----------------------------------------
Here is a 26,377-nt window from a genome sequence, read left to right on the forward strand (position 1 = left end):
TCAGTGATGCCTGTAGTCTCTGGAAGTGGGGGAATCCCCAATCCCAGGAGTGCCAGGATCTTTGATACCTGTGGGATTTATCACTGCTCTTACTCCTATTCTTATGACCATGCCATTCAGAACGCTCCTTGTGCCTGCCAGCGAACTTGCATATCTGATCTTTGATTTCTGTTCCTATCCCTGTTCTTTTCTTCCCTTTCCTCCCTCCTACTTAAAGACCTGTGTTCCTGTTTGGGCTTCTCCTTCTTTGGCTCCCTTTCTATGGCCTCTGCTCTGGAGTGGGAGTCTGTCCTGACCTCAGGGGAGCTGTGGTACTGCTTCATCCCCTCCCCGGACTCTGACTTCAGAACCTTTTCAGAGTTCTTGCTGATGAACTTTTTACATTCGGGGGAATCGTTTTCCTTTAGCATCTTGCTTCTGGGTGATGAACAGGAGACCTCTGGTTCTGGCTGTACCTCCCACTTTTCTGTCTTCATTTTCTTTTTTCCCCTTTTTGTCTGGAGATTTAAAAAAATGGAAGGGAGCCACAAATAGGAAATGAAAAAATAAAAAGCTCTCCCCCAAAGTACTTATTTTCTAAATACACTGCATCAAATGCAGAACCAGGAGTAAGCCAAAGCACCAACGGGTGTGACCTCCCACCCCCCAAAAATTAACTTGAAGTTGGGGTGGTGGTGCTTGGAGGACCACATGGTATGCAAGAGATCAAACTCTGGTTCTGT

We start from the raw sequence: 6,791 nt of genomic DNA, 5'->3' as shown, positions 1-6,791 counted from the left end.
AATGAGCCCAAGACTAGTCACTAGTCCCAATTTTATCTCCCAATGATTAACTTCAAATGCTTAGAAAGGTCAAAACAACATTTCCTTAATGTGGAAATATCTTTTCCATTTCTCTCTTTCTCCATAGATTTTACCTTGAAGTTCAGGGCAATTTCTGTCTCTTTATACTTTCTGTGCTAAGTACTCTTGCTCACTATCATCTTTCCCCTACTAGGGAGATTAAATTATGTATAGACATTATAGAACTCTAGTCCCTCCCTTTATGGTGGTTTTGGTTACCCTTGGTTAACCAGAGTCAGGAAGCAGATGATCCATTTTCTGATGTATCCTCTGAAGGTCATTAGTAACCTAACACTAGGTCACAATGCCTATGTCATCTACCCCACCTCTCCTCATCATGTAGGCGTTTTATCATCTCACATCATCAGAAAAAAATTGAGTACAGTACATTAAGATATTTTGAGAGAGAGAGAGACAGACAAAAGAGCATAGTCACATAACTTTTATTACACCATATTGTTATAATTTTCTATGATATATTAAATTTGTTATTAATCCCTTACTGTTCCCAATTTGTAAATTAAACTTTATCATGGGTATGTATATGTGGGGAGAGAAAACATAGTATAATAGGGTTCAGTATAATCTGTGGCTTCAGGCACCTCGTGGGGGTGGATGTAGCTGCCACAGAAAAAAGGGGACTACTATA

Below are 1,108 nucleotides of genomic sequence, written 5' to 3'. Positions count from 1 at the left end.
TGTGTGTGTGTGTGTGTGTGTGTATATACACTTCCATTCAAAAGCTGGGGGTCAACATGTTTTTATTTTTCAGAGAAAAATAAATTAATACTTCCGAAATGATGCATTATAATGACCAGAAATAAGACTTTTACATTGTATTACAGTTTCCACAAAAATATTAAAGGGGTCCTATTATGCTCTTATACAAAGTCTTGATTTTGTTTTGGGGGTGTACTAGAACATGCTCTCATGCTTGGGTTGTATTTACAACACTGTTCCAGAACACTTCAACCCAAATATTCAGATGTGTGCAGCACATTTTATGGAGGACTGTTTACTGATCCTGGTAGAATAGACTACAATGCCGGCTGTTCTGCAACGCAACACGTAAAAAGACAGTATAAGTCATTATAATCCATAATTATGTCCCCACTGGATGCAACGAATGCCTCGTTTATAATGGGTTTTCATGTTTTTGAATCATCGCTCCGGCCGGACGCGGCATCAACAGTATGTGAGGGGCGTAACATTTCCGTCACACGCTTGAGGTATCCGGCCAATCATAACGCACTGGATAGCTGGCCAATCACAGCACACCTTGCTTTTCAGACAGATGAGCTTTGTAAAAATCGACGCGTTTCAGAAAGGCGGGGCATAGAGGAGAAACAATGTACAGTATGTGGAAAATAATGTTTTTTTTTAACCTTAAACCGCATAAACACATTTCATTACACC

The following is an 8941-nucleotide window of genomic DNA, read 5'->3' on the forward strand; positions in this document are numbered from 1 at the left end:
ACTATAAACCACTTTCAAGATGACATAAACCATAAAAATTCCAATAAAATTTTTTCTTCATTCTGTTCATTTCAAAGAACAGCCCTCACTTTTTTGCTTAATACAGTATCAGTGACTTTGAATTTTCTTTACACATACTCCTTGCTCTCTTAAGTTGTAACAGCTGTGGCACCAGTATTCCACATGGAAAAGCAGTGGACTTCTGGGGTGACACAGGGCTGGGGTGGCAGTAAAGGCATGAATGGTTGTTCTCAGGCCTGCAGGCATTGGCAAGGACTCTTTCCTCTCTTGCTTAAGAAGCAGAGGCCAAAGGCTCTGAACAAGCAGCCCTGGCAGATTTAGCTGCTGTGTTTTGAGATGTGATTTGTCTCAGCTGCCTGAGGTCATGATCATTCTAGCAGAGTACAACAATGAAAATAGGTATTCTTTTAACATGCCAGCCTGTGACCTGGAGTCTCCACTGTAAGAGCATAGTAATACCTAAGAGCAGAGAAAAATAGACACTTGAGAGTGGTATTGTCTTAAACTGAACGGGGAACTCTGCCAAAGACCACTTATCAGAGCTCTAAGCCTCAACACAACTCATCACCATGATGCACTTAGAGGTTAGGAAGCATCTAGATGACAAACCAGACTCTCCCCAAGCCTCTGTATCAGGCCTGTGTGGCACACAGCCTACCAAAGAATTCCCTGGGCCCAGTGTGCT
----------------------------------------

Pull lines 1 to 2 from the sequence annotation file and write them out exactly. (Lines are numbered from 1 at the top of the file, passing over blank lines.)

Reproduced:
Here is a 26,377-nt window from a genome sequence, read left to right on the forward strand (position 1 = left end):
TCAGTGATGCCTGTAGTCTCTGGAAGTGGGGGAATCCCCAATCCCAGGAGTGCCAGGATCTTTGATACCTGTGGGATTTATCACTGCTCTTACTCCTATTCTTATGACCATGCCATTCAGAACGCTCCTTGTGCCTGCCAGCGAACTTGCATATCTGATCTTTGATTTCTGTTCCTATCCCTGTTCTTTTCTTCCCTTTCCTCCCTCCTACTTAAAGACCTGTGTTCCTGTTTGGGCTTCTCCTTCTTTGGCTCCCTTTCTATGGCCTCTGCTCTGGAGTGGGAGTCTGTCCTGACCTCAGGGGAGCTGTGGTACTGCTTCATCCCCTCCCCGGACTCTGACTTCAGAACCTTTTCAGAGTTCTTGCTGATGAACTTTTTACATTCGGGGGAATCGTTTTCCTTTAGCATCTTGCTTCTGGGTGATGAACAGGAGACCTCTGGTTCTGGCTGTACCTCCCACTTTTCTGTCTTCATTTTCTTTTTTCCCCTTTTTGTCTGGAGATTTAAAAAAATGGAAGGGAGCCACAAATAGGAAATGAAAAAATAAAAAGCTCTCCCCCAAAGTACTTATTTTCTAAATACACTGCATCAAATGCAGAACCAGGAGTAAGCCAAAGCACCAACGGGTGTGACCTCCCACCCCCCAAAAATTAACTTGAAGTTGGGGTGGTGGTGCTTGGAGGACCACATGGTATGCAAGAGATCAAACTCTGGTTCTGT